Teaching at Mastery
The charter gets teachers on the same page and cooperating to produce results. What does their approach mean for teaching in "turnaround" schools?
by Benjamin Herold
Just a few months ago, Kallie Turner was limping to the end of her first year as a classroom teacher. Exhausted, she feared that she had failed her students.
"I didn't get them where they needed to be," Turner says of the children at the Louisville public school where she taught last year. "The hardest thing was knowing that I didn't have an answer – and that no one was helping me find that answer."
Fast forward to this October. Suddenly, the 24-year old Turner is running a focused, organized 1st grade classroom in a notoriously difficult Philadelphia school. At any given time, nearly all of her students – many low-income, most Black or Latino, and almost all starting off on the wrong side of the achievement gap – are on task and working hard.
"I wake up every day excited to come to work," says Turner.
The Mastery way
The short answer is that Turner now teaches for Mastery Charter Schools, a Philadelphia-based nonprofit that specializes in "turning around" low-performing public schools by converting them to neighborhood charters.
Part of a growing national movement of "No Excuses" schools, Mastery is at the forefront of the current push to redefine effective teaching and produce it at scale in America's toughest schools. Touted by Oprah and President Obama and showered with private donations that supplement what it gets from the state and District, Mastery is the largest provider in Philadelphia's Renaissance Schools initiative.
Mastery starts with identifying what students should know, then "plans backwards" to create a roadmap to ensure student "mastery" of the material. Teachers are flooded with feedback and support, and schools relentlessly analyze student performance data.
These strategies reflect the prevalent thinking about how to run effective schools. But some aspects of the approach – and some parts of Mastery's take on it – have their detractors.
Some educators argue that Mastery draws much too heavily on the state PSSA exam and overemphasizes general teaching techniques meant to be applicable in any classroom. The result, say critics, is a narrowed curriculum and limited opportunities for students to learn through inquiry and discovery.
For Mastery CEO Scott Gordon, though, it's all about "what works" to raise achievement in schools where students are often academically unprepared and "not initially motivated to learn."
Too often, he argues, academic debates about educational theory get in the way of actually helping teachers to teach effectively.
What's most important about Mastery's approach, says Gordon, is not a particular curriculum or educational theory but how it trains and supports staff – what he calls "the commonsense things that all high-performing organizations do."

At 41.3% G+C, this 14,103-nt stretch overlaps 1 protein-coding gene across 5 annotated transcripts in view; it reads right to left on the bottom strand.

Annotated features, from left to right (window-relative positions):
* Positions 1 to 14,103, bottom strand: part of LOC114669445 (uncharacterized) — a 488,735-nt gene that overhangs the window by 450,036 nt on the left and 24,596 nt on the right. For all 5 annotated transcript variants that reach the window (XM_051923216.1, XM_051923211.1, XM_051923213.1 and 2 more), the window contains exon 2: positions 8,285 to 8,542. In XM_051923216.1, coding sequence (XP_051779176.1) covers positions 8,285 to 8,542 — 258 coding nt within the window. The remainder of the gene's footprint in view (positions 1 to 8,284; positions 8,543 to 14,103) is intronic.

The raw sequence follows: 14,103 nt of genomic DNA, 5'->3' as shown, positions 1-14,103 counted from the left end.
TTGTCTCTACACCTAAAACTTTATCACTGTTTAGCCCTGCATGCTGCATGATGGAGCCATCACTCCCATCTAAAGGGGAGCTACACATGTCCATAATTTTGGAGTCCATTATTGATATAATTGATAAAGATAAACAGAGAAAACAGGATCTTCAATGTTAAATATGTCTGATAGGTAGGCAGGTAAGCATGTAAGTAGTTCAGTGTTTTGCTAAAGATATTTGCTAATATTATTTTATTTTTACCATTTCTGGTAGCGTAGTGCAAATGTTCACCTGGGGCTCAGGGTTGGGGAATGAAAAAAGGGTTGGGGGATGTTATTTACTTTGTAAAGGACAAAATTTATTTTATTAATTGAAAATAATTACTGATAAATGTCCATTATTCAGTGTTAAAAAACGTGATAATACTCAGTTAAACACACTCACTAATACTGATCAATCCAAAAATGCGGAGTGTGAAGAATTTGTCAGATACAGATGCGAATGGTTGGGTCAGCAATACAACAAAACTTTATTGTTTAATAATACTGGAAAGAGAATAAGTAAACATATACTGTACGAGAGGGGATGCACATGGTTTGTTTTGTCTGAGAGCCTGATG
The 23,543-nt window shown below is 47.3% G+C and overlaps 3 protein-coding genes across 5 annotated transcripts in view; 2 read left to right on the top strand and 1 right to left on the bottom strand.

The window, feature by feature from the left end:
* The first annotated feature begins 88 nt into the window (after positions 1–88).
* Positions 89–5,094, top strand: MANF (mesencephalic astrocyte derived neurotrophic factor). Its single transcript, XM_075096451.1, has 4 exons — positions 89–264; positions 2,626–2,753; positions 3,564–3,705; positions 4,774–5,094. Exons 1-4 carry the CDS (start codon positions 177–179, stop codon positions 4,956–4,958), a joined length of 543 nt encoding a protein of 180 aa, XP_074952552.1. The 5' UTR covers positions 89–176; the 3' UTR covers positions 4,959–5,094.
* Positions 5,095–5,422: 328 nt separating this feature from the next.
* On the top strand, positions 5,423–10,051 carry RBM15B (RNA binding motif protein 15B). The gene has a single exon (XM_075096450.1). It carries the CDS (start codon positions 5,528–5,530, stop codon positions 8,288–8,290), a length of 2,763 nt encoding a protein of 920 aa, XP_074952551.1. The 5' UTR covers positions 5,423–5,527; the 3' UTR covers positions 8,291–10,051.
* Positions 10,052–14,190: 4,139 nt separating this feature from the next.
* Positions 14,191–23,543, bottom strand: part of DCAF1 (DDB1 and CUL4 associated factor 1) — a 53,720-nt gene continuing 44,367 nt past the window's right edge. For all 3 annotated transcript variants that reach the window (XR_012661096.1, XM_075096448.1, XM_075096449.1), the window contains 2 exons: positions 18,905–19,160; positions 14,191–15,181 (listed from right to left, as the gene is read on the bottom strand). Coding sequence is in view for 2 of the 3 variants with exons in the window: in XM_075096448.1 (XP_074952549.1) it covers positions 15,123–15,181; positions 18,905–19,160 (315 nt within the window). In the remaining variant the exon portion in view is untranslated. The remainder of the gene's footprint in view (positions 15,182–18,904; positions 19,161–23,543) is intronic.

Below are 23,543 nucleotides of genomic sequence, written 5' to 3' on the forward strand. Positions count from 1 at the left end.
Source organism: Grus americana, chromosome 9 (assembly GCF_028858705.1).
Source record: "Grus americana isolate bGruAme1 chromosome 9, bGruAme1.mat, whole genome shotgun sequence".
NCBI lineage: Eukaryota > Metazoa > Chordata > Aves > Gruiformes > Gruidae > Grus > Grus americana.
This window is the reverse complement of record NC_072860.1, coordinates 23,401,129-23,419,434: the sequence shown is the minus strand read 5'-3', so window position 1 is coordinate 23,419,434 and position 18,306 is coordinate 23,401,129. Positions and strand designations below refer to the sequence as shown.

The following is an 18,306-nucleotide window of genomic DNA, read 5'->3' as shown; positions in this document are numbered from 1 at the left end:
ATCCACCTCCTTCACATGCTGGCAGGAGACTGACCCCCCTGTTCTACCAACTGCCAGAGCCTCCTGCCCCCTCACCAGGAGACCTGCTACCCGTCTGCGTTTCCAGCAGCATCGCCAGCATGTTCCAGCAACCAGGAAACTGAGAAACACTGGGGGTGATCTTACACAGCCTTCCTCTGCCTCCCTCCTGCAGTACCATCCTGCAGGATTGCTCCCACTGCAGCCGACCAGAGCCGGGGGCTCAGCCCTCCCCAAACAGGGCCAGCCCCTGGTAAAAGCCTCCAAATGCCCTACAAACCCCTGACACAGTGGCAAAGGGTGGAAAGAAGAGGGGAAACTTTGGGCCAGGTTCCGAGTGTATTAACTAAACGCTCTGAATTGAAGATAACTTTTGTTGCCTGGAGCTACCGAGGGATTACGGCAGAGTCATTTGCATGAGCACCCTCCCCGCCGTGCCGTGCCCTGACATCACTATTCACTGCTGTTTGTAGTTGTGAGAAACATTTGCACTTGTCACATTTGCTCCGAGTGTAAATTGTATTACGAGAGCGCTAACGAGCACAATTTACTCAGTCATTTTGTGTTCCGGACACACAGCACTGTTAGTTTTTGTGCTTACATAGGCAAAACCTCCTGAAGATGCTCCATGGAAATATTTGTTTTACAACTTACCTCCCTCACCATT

'Adults working well together'
For Kallie Turner, that means not being left alone to flounder in her 1st grade classroom at Mastery Charter-Smedley Elementary School.
"This year has been almost a complete 180 from my first year," she says. "If something is not going well, someone is going to help me fix it."
Each day, Turner is joined by Jess Corso, who helps teach an extended reading lesson. While Corso works with students who are already digesting whole books, Turner helps a separate group still learning to pronounce letter sounds.
The school's leadership team helped Turner group her students according to their abilities. During a weekly team meeting, she worked with her fellow 1st grade teachers to develop lessons to meet students' varied needs.
Before, "I was keeping track of my students' progress, but I wasn't using [data] to change my teaching strategies," she explained. "Now I know exactly what my kids need, and someone helps me build that information [into my planning.]"
Other schools use similar strategies. The difference is Mastery's ability to get everyone in the school consistently using the same strategy, the same way. Gordon calls this "getting the adults working well together" and says it is fundamental to an effective turnaround.
First, Mastery finds people who can blend seamlessly into its achievement-driven culture – and who don't mind the family-unfriendly hours expected of most teachers. When hiring, the organization downplays candidates' education degrees and certification status, looking instead for certain values, beliefs, and personal qualities such as "grit" and "personal authority."
That results in a high percentage of relatively inexperienced teachers. Thirty-one percent of Mastery's 304 teachers are in their first year, and another 31 percent have between two and four years of experience. Ten percent are Teach for America corps members.
Teaching at Mastery is not for everyone. Unlike many high-performing District schools, which tend to have highly stable staffs, Mastery's teacher turnover rate is more comparable to the districtwide average of about 20 percent.
But for many eager young teachers like Turner, Mastery's approach is a godsend.
"I don't work more than I worked last year," she says. "I just work more effectively."
Turner is still learning Mastery's system of instruction. Mikiko Poy is a virtuoso at it.
The 30-year-old is the math lead teacher at Mastery Charter-Thomas Campus, Mastery's original turnaround school.
In 2004-05, before Mastery and Poy arrived at Thomas, 39 percent of students scored proficient on the math PSSA. In 2009-10, Poy's fifth year, 73 percent scored proficient.